October 2008

Last Kontakte: A Karlheinz Stockhausen Memorial
at the third annual X Avant Festival of New Music
October 26, 2008 The Music Gallery Toronto
Stockhausen’s Heavy Construction
by Tova G. Kardonne

What do you want from a concert? If you can answer that, I can tell you if LAST KONTAKTE: A Karlheinz Stockhausen Memorial would give it to you. As the finale of the X Avant III Festival of New Music, it promised to provide ‘a wonderful opportunity to get to know’ the work of Stockhausen, with which I was unfamiliar and which, I understand, is nowhere considered mainstream. But it’s virtuosic music, and dramatic, and compelling. It focuses a room’s attention and makes muscles twitch and brings tumbling images before the mind’s eye. The important thing to know walking in, is that you are entering a gallery of modern art. Start with the thing that’s presented, don’t build it in your mind before the musician plays.

The Music Gallery was the perfect venue, last Sunday night October 26th, and the Fellowship Room was full of avid listeners. The program consisted of three pieces: In Freundschaft, for solo soprano saxophone; Klavierstück IX, for solo piano; and Kontakte, for piano, percussion, and electronics.

Wallace Halladay opened the night on saxophone. ‘In Freundschaft’ was almost as much a movement piece as a musical composition. It was helpfully explained before he began that everything, from the rocking motion accompanying the oscillating beeps of sound near the beginning, to the audible breaths, their volume and duration, to the three directions Halladay faced to play from three different ranges of the instrument, and the evident personality and vocabulary each of these ranges assumed, was notated in the score. How can I describe the recurring high-pitched trill… not a theme, for the rest of the sounds were not variations upon it, but more like a home base. There was a honky lower range personality that persistently interjected its two cents, and a wispy, sometimes whiny mid-range call that gave a sense of space and height to the piece. To be clear: no beat, no key, no chorus, no sing-along refrain. The whole thing unfolded without the structure that for many is the enjoyable characteristic of music. So if that’s what you want, never mind. This is something else.

Karlheinz Stockhausen - 1964

Karlheinz Stockhausen - 2001
The second piece, Klavierstück IX, is even more difficult to describe. There was the insistent hammer of repeated clusters, the emphasis shifting between its constituent notes as it fades; there were the long legato lines, almost but not quite melodic, and then the sparse peppering of sounds from the extreme high register counterbalanced against judgments from the basso profundo. Technically, that covers most of what was played. But that is by no means an adequate description of the arc and sweep created by pianist Stephen Drury, nor of the tense embattled contrast between order and disorder that the piece described. A piece so thoroughly sufficient in expression does not want to be translated into words. See? No more words about it.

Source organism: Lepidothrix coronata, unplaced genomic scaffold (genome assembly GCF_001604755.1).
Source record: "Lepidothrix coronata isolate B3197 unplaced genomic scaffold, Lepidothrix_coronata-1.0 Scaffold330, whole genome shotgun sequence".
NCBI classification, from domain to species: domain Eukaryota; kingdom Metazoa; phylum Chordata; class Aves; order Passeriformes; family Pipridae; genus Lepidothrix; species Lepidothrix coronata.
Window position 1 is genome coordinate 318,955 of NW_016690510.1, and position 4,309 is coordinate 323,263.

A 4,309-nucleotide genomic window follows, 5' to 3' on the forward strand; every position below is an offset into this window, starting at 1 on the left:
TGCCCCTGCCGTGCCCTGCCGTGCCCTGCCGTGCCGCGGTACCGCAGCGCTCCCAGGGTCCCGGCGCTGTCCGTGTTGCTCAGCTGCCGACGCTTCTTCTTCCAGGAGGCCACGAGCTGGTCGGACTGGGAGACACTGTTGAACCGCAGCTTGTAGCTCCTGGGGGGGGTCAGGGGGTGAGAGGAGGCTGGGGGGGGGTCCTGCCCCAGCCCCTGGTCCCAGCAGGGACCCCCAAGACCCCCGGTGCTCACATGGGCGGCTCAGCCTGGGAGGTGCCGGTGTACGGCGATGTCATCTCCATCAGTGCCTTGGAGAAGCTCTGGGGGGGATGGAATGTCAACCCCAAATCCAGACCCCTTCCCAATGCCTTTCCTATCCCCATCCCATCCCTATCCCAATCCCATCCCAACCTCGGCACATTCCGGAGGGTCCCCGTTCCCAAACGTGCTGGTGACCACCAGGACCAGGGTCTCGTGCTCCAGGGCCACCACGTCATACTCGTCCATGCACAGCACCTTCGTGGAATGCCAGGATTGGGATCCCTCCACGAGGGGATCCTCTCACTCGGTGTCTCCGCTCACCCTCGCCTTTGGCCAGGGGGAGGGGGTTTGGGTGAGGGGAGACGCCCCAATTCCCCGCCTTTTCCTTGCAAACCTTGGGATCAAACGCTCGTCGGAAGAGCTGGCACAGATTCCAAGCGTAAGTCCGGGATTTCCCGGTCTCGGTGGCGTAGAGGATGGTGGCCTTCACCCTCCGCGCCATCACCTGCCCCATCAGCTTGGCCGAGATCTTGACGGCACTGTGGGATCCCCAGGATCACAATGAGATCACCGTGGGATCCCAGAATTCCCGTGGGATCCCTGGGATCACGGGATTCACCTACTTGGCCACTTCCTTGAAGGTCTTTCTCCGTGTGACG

Time to tackle the final piece, Kontakte.

I wonder how it was made. I mean, I was there, watching it being made, but I still wonder. Aiyun Huang, percussionist, ran incessantly between at least a dozen instruments, flipping pages posted at several locations around the room, while Drury, back for more, also had to leave his post at the keys to bop something or crash something at fairly frequent intervals. The electronic accompaniment — soundtrack? — provided much in the way of continuity. It was well-placed, though, being unabashedly synthetic in sound, never overlapping with the timbres of the other instruments, and exploiting its inhuman manipulations of sound and effect to layer many moods through the piece’s progression. About two thirds of the way through, I was beginning to get a bit shell-shocked by the many short phrases from the piano and percussions. Just as it was beginning to feel like an assault, the phrases elongated and built into a gong-fried climax.

The denouement after that felt natural, which in itself is weird, but I understand that’s what happens after a period inside the acoustic space of Stockhausen’s work. It makes its own kind of sense. Most likely, any two people in the room that night would give wildly different descriptions of the emotional content of any of these pieces. Perhaps the only thing that could be expected to be evident to all was their meticulous construction, their evocative range within a limited acoustic vocabulary, and their raw challenge to the audience, to hear this, now, and feel.

We welcome your comments and feedback
Tova G. Kardonne
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